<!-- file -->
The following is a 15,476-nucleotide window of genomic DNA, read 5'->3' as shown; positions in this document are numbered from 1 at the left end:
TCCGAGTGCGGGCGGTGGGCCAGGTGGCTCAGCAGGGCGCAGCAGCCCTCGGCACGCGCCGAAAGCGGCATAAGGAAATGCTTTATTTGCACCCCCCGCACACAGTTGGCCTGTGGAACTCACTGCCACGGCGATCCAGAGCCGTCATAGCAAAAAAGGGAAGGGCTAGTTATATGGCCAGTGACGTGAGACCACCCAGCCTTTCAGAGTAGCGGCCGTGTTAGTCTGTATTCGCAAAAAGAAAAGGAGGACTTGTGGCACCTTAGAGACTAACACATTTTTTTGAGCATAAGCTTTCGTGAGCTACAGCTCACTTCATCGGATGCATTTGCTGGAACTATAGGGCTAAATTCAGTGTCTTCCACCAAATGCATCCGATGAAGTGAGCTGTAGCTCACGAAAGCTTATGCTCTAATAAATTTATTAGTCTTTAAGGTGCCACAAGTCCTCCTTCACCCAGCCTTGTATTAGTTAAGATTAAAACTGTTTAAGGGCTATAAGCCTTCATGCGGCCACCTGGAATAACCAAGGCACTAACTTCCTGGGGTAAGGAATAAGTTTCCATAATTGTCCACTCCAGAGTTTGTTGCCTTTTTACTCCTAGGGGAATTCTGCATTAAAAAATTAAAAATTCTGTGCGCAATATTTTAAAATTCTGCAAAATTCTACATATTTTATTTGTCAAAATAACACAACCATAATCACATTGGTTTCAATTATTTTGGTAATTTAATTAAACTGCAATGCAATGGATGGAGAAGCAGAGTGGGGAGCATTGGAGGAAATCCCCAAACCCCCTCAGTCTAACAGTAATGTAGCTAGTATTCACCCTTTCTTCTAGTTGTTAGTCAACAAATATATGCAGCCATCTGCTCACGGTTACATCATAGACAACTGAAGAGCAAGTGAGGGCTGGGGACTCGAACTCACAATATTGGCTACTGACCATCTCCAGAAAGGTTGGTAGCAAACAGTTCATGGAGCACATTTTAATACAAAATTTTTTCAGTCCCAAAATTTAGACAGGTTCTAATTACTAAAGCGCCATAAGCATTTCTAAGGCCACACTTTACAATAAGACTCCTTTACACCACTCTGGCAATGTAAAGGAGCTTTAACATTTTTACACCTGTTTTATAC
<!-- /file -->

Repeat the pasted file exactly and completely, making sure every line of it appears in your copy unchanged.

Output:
The following is a 15,476-nucleotide window of genomic DNA, read 5'->3' as shown; positions in this document are numbered from 1 at the left end:
TCCGAGTGCGGGCGGTGGGCCAGGTGGCTCAGCAGGGCGCAGCAGCCCTCGGCACGCGCCGAAAGCGGCATAAGGAAATGCTTTATTTGCACCCCCCGCACACAGTTGGCCTGTGGAACTCACTGCCACGGCGATCCAGAGCCGTCATAGCAAAAAAGGGAAGGGCTAGTTATATGGCCAGTGACGTGAGACCACCCAGCCTTTCAGAGTAGCGGCCGTGTTAGTCTGTATTCGCAAAAAGAAAAGGAGGACTTGTGGCACCTTAGAGACTAACACATTTTTTTGAGCATAAGCTTTCGTGAGCTACAGCTCACTTCATCGGATGCATTTGCTGGAACTATAGGGCTAAATTCAGTGTCTTCCACCAAATGCATCCGATGAAGTGAGCTGTAGCTCACGAAAGCTTATGCTCTAATAAATTTATTAGTCTTTAAGGTGCCACAAGTCCTCCTTCACCCAGCCTTGTATTAGTTAAGATTAAAACTGTTTAAGGGCTATAAGCCTTCATGCGGCCACCTGGAATAACCAAGGCACTAACTTCCTGGGGTAAGGAATAAGTTTCCATAATTGTCCACTCCAGAGTTTGTTGCCTTTTTACTCCTAGGGGAATTCTGCATTAAAAAATTAAAAATTCTGTGCGCAATATTTTAAAATTCTGCAAAATTCTACATATTTTATTTGTCAAAATAACACAACCATAATCACATTGGTTTCAATTATTTTGGTAATTTAATTAAACTGCAATGCAATGGATGGAGAAGCAGAGTGGGGAGCATTGGAGGAAATCCCCAAACCCCCTCAGTCTAACAGTAATGTAGCTAGTATTCACCCTTTCTTCTAGTTGTTAGTCAACAAATATATGCAGCCATCTGCTCACGGTTACATCATAGACAACTGAAGAGCAAGTGAGGGCTGGGGACTCGAACTCACAATATTGGCTACTGACCATCTCCAGAAAGGTTGGTAGCAAACAGTTCATGGAGCACATTTTAATACAAAATTTTTTCAGTCCCAAAATTTAGACAGGTTCTAATTACTAAAGCGCCATAAGCATTTCTAAGGCCACACTTTACAATAAGACTCCTTTACACCACTCTGGCAATGTAAAGGAGCTTTAACATTTTTACACCTGTTTTATAC